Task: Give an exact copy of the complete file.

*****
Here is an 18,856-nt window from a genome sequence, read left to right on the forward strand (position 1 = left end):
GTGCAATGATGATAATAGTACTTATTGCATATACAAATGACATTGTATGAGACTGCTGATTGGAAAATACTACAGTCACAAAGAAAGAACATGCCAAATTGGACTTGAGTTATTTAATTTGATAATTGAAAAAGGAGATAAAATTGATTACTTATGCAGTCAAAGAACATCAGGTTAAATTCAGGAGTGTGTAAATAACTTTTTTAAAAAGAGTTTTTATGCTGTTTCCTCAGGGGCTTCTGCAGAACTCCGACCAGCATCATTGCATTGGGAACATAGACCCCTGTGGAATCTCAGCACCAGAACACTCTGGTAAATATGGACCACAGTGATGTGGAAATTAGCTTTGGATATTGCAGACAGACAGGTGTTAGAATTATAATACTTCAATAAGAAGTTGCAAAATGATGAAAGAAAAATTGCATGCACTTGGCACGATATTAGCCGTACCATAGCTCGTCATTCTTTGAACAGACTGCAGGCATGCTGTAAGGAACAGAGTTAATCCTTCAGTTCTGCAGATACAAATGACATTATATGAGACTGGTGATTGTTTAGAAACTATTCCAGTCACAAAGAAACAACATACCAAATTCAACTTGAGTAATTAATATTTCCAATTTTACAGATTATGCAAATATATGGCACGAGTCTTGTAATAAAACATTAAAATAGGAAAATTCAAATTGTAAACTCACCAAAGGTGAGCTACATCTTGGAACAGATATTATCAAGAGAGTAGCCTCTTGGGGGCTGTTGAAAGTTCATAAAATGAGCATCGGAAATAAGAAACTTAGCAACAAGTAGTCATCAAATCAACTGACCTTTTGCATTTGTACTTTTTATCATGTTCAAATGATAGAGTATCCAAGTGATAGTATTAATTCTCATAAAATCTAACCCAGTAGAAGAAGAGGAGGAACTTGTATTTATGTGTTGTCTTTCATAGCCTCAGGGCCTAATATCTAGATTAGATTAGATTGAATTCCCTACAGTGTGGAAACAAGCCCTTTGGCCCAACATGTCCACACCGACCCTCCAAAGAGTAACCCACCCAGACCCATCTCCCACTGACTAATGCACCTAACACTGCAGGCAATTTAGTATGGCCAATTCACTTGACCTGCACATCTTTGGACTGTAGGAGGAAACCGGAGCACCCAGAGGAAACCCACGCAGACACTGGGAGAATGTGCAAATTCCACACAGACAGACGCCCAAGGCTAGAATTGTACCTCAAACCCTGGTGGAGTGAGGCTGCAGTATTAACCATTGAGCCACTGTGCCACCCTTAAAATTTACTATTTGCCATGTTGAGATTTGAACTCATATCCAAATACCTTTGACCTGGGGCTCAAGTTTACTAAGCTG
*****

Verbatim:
Here is an 18,856-nt window from a genome sequence, read left to right on the forward strand (position 1 = left end):
GTGCAATGATGATAATAGTACTTATTGCATATACAAATGACATTGTATGAGACTGCTGATTGGAAAATACTACAGTCACAAAGAAAGAACATGCCAAATTGGACTTGAGTTATTTAATTTGATAATTGAAAAAGGAGATAAAATTGATTACTTATGCAGTCAAAGAACATCAGGTTAAATTCAGGAGTGTGTAAATAACTTTTTTAAAAAGAGTTTTTATGCTGTTTCCTCAGGGGCTTCTGCAGAACTCCGACCAGCATCATTGCATTGGGAACATAGACCCCTGTGGAATCTCAGCACCAGAACACTCTGGTAAATATGGACCACAGTGATGTGGAAATTAGCTTTGGATATTGCAGACAGACAGGTGTTAGAATTATAATACTTCAATAAGAAGTTGCAAAATGATGAAAGAAAAATTGCATGCACTTGGCACGATATTAGCCGTACCATAGCTCGTCATTCTTTGAACAGACTGCAGGCATGCTGTAAGGAACAGAGTTAATCCTTCAGTTCTGCAGATACAAATGACATTATATGAGACTGGTGATTGTTTAGAAACTATTCCAGTCACAAAGAAACAACATACCAAATTCAACTTGAGTAATTAATATTTCCAATTTTACAGATTATGCAAATATATGGCACGAGTCTTGTAATAAAACATTAAAATAGGAAAATTCAAATTGTAAACTCACCAAAGGTGAGCTACATCTTGGAACAGATATTATCAAGAGAGTAGCCTCTTGGGGGCTGTTGAAAGTTCATAAAATGAGCATCGGAAATAAGAAACTTAGCAACAAGTAGTCATCAAATCAACTGACCTTTTGCATTTGTACTTTTTATCATGTTCAAATGATAGAGTATCCAAGTGATAGTATTAATTCTCATAAAATCTAACCCAGTAGAAGAAGAGGAGGAACTTGTATTTATGTGTTGTCTTTCATAGCCTCAGGGCCTAATATCTAGATTAGATTAGATTGAATTCCCTACAGTGTGGAAACAAGCCCTTTGGCCCAACATGTCCACACCGACCCTCCAAAGAGTAACCCACCCAGACCCATCTCCCACTGACTAATGCACCTAACACTGCAGGCAATTTAGTATGGCCAATTCACTTGACCTGCACATCTTTGGACTGTAGGAGGAAACCGGAGCACCCAGAGGAAACCCACGCAGACACTGGGAGAATGTGCAAATTCCACACAGACAGACGCCCAAGGCTAGAATTGTACCTCAAACCCTGGTGGAGTGAGGCTGCAGTATTAACCATTGAGCCACTGTGCCACCCTTAAAATTTACTATTTGCCATGTTGAGATTTGAACTCATATCCAAATACCTTTGACCTGGGGCTCAAGTTTACTAAGCTG